A lot of media attention is awarded to cancer's success stories - new treatment breakthroughs are celebrated as researchers and journalists search for an exciting new "cure" for cancer.
But what happens after these innovations hit the news? And who is going to buy them? The newest drugs are frequently the most costly, and healthcare systems are already struggling. Where is the money going? And is there evidence that the money spent on innovation actually benefits cancer patients?
That's why the latest Special Issue from ecancermedicalscience tackles the overlooked topic of health economics in cancer care. We've collected five new papers ranging from the policy level to the personal. The papers have been curated by expert Guest Editor Prof Wim van Harten of the Netherlands Cancer Institute, Amsterdam, the Netherlands.
"The pipeline of new drugs is impressive, and health systems are already struggling with the fast-growing list of extremely high-priced treatments on the market," says Prof Harten. "This will inevitably put further strain on healthcare budgets - some politicians state that they are already nearing the maximum that Western countries can bear."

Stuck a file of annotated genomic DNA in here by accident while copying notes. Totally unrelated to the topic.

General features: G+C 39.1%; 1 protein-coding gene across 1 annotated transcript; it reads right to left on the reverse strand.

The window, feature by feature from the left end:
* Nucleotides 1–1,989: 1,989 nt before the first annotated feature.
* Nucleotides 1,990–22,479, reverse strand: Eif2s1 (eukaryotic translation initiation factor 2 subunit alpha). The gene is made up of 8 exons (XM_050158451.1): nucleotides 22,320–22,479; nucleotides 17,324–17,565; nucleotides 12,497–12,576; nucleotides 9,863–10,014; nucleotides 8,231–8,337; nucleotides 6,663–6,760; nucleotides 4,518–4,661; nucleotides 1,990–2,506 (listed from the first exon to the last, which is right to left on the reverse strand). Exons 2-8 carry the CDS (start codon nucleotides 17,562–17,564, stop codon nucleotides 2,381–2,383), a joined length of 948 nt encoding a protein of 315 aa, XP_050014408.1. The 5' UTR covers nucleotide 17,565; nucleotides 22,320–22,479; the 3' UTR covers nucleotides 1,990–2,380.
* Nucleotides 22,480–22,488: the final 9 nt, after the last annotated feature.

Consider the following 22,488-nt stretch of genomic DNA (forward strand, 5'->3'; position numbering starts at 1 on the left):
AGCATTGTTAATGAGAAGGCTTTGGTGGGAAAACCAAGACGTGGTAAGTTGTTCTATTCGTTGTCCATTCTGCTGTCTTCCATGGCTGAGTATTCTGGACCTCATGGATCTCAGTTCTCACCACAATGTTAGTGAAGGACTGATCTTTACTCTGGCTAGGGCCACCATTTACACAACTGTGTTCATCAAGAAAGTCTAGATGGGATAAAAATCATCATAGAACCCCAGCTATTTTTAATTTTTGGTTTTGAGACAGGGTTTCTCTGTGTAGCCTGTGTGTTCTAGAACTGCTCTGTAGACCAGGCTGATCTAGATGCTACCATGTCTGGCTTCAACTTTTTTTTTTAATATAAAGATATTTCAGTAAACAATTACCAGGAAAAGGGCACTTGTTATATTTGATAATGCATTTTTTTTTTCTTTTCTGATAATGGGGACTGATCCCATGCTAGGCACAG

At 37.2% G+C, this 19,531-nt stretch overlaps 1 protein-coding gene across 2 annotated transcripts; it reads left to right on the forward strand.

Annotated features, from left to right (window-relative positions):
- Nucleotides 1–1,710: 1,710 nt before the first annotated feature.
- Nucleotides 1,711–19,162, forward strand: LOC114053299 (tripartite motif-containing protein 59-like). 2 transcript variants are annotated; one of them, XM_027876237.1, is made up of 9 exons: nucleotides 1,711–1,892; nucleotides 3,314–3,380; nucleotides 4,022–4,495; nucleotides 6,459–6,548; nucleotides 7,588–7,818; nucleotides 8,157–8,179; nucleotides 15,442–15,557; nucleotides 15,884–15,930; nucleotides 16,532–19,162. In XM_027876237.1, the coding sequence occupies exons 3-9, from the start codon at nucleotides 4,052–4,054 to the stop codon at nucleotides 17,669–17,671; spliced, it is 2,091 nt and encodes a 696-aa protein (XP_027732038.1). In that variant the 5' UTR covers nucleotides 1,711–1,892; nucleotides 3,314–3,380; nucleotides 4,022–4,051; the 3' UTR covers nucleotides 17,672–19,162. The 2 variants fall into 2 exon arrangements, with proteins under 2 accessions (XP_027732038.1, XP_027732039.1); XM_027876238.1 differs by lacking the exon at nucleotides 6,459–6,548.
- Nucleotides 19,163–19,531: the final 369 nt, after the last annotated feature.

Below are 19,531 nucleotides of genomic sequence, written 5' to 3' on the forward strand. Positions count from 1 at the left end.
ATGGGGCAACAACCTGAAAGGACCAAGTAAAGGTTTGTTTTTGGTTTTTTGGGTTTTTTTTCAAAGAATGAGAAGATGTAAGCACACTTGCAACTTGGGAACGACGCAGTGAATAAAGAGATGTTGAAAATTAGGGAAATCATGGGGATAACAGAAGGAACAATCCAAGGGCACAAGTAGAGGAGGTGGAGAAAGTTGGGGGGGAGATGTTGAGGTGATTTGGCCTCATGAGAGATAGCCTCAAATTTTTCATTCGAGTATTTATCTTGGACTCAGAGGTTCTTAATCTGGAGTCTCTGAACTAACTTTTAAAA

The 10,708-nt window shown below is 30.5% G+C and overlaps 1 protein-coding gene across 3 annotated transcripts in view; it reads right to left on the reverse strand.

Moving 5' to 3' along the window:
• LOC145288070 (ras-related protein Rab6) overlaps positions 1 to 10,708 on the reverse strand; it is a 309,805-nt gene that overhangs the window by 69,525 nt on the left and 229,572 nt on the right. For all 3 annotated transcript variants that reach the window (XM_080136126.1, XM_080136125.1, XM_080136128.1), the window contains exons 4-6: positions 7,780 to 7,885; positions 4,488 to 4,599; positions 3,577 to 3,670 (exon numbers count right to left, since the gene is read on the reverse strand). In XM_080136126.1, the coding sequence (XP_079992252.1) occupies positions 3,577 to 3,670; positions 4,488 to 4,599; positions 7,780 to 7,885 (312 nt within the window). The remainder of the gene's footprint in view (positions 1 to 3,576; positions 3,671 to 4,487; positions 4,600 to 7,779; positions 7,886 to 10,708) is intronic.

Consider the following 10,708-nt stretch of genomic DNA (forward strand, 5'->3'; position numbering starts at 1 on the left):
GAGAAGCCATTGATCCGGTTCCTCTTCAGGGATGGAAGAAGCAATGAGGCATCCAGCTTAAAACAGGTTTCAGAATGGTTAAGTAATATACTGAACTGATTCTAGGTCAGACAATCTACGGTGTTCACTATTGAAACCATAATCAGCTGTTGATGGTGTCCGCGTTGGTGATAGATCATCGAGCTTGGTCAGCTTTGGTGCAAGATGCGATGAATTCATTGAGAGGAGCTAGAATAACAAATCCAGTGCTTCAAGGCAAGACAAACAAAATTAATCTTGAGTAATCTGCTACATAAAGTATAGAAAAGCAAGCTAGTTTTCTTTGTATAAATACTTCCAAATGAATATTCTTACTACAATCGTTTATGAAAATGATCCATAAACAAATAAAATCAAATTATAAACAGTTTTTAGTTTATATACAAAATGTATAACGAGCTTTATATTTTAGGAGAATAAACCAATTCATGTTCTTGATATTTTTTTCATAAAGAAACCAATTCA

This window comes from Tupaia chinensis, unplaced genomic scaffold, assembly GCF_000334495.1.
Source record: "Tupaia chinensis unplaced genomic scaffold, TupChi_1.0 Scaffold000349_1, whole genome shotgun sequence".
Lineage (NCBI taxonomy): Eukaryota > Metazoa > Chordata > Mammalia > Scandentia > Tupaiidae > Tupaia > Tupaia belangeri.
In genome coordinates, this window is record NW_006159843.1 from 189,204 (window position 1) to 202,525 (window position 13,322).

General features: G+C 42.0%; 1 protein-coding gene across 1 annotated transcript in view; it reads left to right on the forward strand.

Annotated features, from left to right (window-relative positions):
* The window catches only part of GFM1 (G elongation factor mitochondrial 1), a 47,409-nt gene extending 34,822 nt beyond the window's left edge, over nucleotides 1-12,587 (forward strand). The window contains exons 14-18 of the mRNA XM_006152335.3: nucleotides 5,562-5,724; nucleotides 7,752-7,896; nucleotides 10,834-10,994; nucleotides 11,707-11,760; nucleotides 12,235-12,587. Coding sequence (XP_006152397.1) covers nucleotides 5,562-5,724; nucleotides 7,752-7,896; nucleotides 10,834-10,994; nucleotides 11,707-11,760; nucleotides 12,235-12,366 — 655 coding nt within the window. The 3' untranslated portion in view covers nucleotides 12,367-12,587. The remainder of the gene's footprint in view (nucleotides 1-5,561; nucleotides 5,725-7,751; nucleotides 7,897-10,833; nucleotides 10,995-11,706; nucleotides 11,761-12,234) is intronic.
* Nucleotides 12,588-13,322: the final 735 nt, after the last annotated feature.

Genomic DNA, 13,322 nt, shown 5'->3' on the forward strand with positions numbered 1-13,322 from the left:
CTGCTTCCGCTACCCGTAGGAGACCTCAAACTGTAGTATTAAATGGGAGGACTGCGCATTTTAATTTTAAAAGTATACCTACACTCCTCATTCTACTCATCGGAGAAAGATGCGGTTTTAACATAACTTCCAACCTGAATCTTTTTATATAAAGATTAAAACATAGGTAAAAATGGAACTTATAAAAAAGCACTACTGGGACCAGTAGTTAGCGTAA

The papers address the questions raised above, and offer solutions - including some methods to assess the "value" of healthcare innovation, allowing policymakers to make informed decisions about where funds should be spent. But it's not just policy that needs to change - these papers address the cost of healthcare at the patient interface as well.
"When physicians prescribe cancer treatment, we should consider if we would make the same decision if we were paying for the treatment ourselves," says contributing author Dr Guy Storme of the Universitair Ziekenhuis Brussel, Brussels, Belgium. "I think this would lead to a positive change in mentality - one of my colleagues has already changed his clinical practice in this way."
Dr Storme adds, "I would like the public to understand the real benefit and cost of each treatment, because most never see the cost breakdowns - and the added value of the individual treatment!"
For those who haven't previously considered the costs of cancer care, the Special Issue will provide a thorough review of the subject.